Ecuador moves forward confidently towards e-voting


Ecuador will conduct an e-vote pilot test in February 2014. Photo: CNE

The transition from manual to electronic voting entails a series of technical, logistic, and political demands that are not easy to circumvent. However, Ecuador is moving forward confidently in this path. The country is about to carry out its first automated election test.

Next February 23rd, 2014, an operation will be launched to bring electoral technology to almost one million voters, about 8% of the 11.6 million people comprising the total electoral registry. The Azuay and Santo Domingo de los Tsáchilas provinces, as well as the La Morita district in Quito, will be the pioneers in the use of voting machines during the local elections where 23 province prefects, 221 mayors, 1,305 councilors, and 4,079 spokespeople from parish offices will be elected.

Two months before the event, looking at the activities deployed by Ecuador’s National Electoral Council, the effort is noteworthy, because the country didn’t only opt for testing out three technologies simultaneously, but it has also abided to the compliances of the key stages to implement electronic voting: national referendum, comparative studies of electoral technology, pilot test, voter and technician training, and information campaign. Many of these stages are currently under development, as is the case of voter training, a process that allows citizens to interact with the machines that they will use to exert their right to suffrage in February. Another resource employed in the interest of covering the largest amount of people from the electoral registry are the virtual simulators, talks, and workshops.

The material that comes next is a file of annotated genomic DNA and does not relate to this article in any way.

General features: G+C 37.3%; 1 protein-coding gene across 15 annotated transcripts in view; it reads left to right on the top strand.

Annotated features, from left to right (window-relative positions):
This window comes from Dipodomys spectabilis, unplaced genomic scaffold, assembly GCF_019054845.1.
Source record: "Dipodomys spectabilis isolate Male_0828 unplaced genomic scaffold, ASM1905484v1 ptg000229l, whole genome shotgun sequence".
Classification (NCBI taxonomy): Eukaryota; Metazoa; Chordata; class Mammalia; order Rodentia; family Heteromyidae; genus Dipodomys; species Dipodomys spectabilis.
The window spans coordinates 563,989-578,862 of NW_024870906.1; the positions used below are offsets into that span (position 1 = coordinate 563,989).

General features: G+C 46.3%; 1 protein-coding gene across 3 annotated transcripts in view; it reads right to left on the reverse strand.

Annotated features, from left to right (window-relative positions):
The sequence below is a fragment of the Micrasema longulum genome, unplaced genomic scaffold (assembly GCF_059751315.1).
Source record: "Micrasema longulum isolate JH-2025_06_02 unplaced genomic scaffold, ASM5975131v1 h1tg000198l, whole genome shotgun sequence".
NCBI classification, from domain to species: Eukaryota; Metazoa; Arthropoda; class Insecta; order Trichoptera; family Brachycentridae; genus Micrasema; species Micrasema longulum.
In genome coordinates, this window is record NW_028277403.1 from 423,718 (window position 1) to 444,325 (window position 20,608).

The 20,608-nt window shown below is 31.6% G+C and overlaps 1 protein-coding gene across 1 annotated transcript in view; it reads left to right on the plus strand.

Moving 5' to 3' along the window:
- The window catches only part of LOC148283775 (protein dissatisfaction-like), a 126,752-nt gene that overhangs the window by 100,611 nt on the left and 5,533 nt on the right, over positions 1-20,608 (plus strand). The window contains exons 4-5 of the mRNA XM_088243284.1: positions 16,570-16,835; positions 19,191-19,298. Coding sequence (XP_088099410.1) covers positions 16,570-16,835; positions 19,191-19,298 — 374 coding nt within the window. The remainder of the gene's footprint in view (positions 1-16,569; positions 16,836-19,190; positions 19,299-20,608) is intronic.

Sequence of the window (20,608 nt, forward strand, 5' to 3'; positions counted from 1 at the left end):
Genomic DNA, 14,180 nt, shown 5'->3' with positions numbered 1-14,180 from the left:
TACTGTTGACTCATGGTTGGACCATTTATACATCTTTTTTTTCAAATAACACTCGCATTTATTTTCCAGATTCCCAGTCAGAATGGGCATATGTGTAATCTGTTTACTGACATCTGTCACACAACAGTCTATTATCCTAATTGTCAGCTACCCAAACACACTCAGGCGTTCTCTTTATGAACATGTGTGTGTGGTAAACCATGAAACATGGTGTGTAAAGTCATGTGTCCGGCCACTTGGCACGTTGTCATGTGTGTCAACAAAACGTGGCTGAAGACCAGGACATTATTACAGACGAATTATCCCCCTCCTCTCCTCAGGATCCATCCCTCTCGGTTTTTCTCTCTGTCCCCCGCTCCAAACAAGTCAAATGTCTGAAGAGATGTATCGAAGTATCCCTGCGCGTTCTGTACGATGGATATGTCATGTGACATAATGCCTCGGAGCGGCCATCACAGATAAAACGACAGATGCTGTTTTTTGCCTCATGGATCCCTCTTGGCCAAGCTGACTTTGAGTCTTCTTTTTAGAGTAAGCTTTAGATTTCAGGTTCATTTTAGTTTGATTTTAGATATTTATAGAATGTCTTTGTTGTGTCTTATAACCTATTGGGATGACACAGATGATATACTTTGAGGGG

In the case of Santo Domingo de los Tsáchilas, the technology that Venezuela has been using for almost 10 years, provided by Smartmatic, will be used. The machines are capable of adjusting to the needs of any electoral system, as their design enables fast and easy voting thanks to their touchscreen and electronic ballots for multiple-post elections. Besides, they can store, tally, aggregate, and transmit the encrypted results, as well as print a vote receipt. Smartmatic’s electoral platform includes biometric authentication devices to avoid voters’ identity theft. All the process and the equipment can be audited before, during, and after the elections.

The same dynamics are carried out in Azuay, where the proprietary system of Argentina’s National Directorate of Electoral Services will be used. This consists of an electronic ballot box with smart ballots, which must be inserted in the machine to select the preferred options. Votes are stored in a chip and the machine allows blank and void votes. It also prints paper trails with the desired selection.

Ecuador has prepared itself and keeps pursuing the success of its e-voting pilot. After the elections, it will have the necessary experience and information to decide what technology it will apply from 2017—projected date for automation—and join the group of countries with advanced electoral systems.


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